The Gabelli Go Anywhere Trust (the “Fund”) is a newly organized, non-diversified, closed-end management investment company with no operating history, registered under the Investment Company Act of 1940, as amended (the “1940 Act”). The Fund was organized as a Delaware statutory trust on February 26, 2015. The Fund is offering up to 4,500,000 common shares of beneficial interest (the “common shares”) and up to 1,500,000 Series A Cumulative Puttable and Callable Preferred Shares (the “Series A Preferred Shares”), sold as combinations of common shares and Series A Preferred Shares in a ratio of three common shares per one Series A Preferred Share (the “Combinations”). The Fund is offering common shares and Series A Preferred Shares at a purchase price equal to $100 per Combination, representing $20 per common share and $40 per Series A Preferred Share. Investors cannot purchase the common shares or the Series A Preferred Shares individually or in any other ratio. A solicitation fee of $1.00 per Combination will be paid by the Fund to the party responsible for selling the Combination and will be deducted from the gross offering proceeds. There have been no operations to date other than matters relating to the Fund’s organization and offering under the Securities Act of 1933 and the 1940 Act, and the sale and issuance of 1,713 Combinations to GAMCO Investors, Inc., the parent company of Gabelli Funds, LLC, the Fund’s investment adviser (the “Adviser”). The breakdown of the 1,713 combinations is 5,139 common shares at $19.67 per share and 1,713 Series A Preferred Shares, at $40.00 per share.

The Fund has applied to list its common shares and its Series A Preferred Shares on the New York Stock Exchange (“NYSE”) or the NYSE MKT LLC (“NYSE MKT”). The Fund has applied to list each Combination on the NYSE or the NYSE MKT for the first sixty days following the closing of the public offering. During this period, on the NYSE or the NYSE MKT only Combinations may be traded and not common shares and Series A Preferred Shares separately. Thereafter, the Fund expects that separate trading of common shares and Series A Preferred Shares will commence on the NYSE or the NYSE MKT, trading in Combinations will be suspended, and Combinations will be de-listed.

The Fund’s primary investment objective is total return, consisting of capital appreciation and current income. Under normal market conditions, the Fund intends to invest primarily in a broad range of equity securities consisting of common stock, preferred stock, convertible or exchangeable securities, depositary receipts, and warrants and rights to purchase such securities and, to a lesser extent, in debt securities. The Fund may invest in companies of any market capitalization located anywhere in the world, including companies located in emerging markets.

Note 2—Significant Accounting Policies

As an investment company, the Fund follows the investment company accounting and reporting guidance, which is part of U.S. Generally Accepted Accounting Principles (“GAAP”) that may require the use of management estimates and assumptions in the preparation of its financial statements. Actual results could differ from those estimates. The following is a summary of significant accounting policies followed by the Fund in the preparation of its financial statements.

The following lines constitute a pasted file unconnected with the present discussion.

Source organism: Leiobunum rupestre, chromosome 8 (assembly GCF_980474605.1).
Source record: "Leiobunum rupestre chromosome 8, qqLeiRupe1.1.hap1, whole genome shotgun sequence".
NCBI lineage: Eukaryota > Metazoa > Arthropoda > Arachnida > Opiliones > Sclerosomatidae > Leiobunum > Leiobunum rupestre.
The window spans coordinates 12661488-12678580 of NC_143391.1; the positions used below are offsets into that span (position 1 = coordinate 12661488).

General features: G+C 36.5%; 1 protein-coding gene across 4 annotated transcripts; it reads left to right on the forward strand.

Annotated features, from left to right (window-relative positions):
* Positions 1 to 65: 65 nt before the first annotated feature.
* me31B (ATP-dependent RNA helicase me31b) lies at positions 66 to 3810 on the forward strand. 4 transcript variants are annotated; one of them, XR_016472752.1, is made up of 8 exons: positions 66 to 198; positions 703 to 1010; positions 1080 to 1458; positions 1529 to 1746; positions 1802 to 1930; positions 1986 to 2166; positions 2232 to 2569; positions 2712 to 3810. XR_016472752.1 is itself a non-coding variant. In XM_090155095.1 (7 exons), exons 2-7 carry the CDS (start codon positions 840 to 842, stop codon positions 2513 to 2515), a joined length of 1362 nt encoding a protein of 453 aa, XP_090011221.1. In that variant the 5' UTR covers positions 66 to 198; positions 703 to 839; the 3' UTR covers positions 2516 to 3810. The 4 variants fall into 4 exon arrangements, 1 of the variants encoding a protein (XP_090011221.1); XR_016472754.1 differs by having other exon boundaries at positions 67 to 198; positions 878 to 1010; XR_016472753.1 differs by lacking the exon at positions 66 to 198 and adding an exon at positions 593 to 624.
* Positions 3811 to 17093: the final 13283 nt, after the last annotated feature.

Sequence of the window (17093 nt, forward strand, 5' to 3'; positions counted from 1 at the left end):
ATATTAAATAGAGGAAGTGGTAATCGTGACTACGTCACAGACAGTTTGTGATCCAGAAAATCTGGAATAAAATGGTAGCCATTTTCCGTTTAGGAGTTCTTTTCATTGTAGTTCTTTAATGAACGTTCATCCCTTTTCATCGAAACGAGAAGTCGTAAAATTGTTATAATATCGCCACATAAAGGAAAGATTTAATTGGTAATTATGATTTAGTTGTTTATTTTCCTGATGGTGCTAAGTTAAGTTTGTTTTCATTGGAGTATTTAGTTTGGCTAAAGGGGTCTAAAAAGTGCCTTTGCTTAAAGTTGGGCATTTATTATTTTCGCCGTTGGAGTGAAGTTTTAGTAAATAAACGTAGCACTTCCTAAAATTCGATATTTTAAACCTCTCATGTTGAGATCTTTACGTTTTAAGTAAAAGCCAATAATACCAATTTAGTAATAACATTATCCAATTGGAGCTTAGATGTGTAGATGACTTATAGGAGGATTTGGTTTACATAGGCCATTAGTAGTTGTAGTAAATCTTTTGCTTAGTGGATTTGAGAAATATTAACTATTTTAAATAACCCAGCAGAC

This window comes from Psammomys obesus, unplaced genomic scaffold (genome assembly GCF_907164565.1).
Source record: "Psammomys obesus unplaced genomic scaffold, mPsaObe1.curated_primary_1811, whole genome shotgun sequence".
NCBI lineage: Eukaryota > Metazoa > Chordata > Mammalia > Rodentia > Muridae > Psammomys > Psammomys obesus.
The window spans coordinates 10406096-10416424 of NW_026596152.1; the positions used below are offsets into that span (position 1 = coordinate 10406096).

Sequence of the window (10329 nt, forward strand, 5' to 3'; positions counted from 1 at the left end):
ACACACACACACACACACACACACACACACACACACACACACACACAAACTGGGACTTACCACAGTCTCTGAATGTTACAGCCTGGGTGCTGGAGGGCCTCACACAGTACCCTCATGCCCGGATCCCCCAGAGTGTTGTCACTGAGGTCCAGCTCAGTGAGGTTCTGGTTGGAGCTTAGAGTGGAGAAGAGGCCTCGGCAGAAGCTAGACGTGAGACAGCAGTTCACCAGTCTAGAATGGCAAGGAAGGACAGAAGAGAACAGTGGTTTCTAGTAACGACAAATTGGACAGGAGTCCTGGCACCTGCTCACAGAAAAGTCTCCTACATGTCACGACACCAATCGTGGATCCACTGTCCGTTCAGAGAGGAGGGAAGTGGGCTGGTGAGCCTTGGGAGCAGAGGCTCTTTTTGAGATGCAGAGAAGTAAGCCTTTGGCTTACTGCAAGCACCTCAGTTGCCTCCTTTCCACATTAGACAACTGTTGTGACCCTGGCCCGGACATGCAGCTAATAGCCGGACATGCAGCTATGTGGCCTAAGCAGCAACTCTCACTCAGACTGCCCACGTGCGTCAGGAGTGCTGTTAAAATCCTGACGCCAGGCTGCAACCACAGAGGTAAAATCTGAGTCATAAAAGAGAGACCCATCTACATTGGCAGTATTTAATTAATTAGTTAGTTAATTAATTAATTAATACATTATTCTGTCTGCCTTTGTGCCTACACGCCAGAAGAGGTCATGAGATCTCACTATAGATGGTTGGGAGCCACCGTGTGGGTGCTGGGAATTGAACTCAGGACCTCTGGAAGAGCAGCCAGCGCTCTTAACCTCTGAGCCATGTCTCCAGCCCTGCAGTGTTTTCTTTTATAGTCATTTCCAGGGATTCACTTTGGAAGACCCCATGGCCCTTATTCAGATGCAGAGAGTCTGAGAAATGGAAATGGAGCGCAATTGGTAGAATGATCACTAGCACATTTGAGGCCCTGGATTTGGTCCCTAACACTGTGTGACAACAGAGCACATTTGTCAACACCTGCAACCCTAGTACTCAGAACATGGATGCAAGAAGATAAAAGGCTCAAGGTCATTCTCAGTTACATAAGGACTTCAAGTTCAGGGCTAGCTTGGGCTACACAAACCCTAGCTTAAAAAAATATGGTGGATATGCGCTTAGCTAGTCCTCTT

Organization Expenses and Offering Costs:

Organization expenses relating to the Fund have been incurred and will be assumed by the Adviser. Upon commencement of operations, the offering costs (other than the solicitation fee) will be borne by the Fund and its shareholders and will be accounted for as a reduction to paid-in capital up to $0.04 per common share including any shares issued in the public offering. The aggregate amount assumed by the Fund will depend on the total number of common shares issued. The aggregate offering expenses (other than the solicitation fee) to be incurred by the Fund are estimated to be $96,000 (or $0.04 per common share), assuming the Fund sells the minimum number of Combinations required to complete the offering. If the Fund sells the maximum number of

 

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Combinations offered, the aggregate offering expenses (other than the solicitation fee) to be incurred by the Fund are estimated to be $180,000 (or $0.04 per common share). The Adviser has agreed to pay the Fund’s offering costs (other than the solicitation fees) that exceed $0.04 per common share.

Note 3—Investment Advisory Agreement

The Fund has entered into an investment advisory agreement (the “Advisory Agreement”) with the Adviser, which provides the Fund will pay the Adviser a fee at an annual rate of 1.00% of the Funds’ average weekly net assets, paid monthly. The value of the Fund’s average weekly net assets shall be deemed to be the average weekly value of the Fund’s total assets minus the sum of the Fund’s liabilities (such liabilities shall exclude the aggregate liquidation preference of outstanding preferred shares and accumulated dividends, if any, on those shares and the outstanding principal amount of any debt securities the proceeds of which were used for investment purposes, plus accrued and unpaid interest thereon). In accordance with the Advisory Agreement, the Adviser under the supervision of the Fund’s Board of Trustees (the “Board”), provides a continuous investment program for the Fund’s portfolio; provides investment research and makes and executes recommendations for the purchase and sale of securities; and provides all facilities and personnel, including officers required for its administrative management, and pays the compensation of Trustees of the Fund who are officers or employees of the Adviser or its affiliates.